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When was Kimigayo established as the national anthem?

In 1893 (26th year of Meiji), the Ministry of Education decreed that Kimigayo would be incorporated into primary education as the anthem to be sung at ceremonies honoring national holidays.
Actually, the person who stressed the need for establishing a Japanese national anthem was a British military bandleader named Fenton.
The words for the song came from a poem in the Kokinwakashu and the Wakanroueishu.
After much deliberation over the selection of a melody, a tune by the gagaku (ancient court music) composer Hayashi Hiromori was adopted in 1880, and then arranged by the German music educator Franz Eckert to constitute today's Kimigayo.
However, during the adverse course of history that followed, including the Sino-Japanese War, the Russo-Japanese War, the Manchurian Incident and the Pacific War, the national anthem took on militarist overtones, which exposed it to a wave of criticism in the postwar period.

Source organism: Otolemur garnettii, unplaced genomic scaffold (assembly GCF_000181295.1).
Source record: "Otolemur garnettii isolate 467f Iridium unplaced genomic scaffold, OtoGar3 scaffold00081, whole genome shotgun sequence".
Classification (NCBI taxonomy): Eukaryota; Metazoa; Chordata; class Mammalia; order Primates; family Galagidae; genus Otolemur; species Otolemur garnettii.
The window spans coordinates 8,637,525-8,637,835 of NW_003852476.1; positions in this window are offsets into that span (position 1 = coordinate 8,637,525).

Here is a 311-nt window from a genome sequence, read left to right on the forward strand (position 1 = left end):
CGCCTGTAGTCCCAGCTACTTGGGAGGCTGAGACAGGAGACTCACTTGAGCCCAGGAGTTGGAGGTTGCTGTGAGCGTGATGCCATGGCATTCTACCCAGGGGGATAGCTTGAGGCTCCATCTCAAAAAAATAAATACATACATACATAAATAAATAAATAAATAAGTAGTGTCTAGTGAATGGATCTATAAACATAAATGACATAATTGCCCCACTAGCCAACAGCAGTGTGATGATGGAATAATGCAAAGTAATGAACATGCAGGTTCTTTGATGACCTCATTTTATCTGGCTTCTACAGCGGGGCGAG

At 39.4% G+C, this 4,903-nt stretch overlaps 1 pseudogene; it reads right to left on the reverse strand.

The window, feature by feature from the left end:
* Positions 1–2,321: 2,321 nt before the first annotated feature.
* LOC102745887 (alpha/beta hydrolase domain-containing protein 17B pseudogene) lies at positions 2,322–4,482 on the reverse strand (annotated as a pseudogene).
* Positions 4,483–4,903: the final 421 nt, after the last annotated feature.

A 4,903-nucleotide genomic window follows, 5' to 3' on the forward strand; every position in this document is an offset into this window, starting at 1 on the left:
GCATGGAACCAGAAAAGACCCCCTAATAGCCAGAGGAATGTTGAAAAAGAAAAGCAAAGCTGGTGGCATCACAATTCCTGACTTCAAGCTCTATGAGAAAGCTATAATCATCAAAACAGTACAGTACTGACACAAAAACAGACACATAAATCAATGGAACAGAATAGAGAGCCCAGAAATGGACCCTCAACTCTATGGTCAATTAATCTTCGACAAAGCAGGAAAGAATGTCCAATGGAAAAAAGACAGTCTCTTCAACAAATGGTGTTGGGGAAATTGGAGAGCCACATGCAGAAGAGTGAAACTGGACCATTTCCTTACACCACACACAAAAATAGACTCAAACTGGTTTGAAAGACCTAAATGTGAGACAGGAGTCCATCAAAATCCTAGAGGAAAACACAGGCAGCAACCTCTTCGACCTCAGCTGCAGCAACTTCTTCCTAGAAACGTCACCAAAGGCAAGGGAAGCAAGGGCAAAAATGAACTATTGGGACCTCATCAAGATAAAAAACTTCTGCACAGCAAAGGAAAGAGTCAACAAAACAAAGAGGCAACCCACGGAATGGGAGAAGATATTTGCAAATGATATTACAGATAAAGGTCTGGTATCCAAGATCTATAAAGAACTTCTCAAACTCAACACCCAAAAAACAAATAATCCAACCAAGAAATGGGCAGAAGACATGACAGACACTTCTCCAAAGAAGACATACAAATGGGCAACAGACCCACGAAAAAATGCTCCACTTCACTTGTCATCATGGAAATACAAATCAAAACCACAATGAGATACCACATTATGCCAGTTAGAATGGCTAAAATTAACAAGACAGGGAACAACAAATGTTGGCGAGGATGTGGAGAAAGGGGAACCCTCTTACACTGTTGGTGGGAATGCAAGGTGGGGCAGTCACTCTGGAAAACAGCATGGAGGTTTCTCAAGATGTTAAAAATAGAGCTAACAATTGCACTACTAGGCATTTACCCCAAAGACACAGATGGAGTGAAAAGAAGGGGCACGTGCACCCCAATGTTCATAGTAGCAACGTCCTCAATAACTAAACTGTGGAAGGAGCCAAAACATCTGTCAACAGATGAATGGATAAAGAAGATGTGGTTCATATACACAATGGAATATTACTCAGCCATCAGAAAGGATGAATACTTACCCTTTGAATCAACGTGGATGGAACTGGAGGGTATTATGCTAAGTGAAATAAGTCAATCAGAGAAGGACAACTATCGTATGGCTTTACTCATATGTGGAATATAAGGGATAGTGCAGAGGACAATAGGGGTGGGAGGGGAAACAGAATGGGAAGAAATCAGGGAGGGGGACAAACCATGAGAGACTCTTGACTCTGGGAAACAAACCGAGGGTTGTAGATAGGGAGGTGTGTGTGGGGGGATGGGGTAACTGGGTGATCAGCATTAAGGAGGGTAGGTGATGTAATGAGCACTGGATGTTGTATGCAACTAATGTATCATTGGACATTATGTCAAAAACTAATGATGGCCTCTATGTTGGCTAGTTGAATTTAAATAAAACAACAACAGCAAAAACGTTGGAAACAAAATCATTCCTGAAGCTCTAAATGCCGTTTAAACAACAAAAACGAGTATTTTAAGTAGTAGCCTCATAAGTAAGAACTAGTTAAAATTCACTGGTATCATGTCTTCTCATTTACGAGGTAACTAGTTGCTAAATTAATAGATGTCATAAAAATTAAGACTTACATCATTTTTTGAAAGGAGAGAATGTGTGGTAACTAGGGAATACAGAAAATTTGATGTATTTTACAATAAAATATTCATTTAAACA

An increasing number of people came to dismiss Kimigayo as a symbol of militarism and the emperor system.
Strangely enough, while Kimigayo was sung as the de facto national anthem, it was not legally decreed as such for many years.
Finally, with the passing of the National Flag and Anthem Law in August 1999, the Rising Sun became the national flag and Kimigayo the national anthem.
But despite the new law, the calls for a different national anthem are as strong as ever.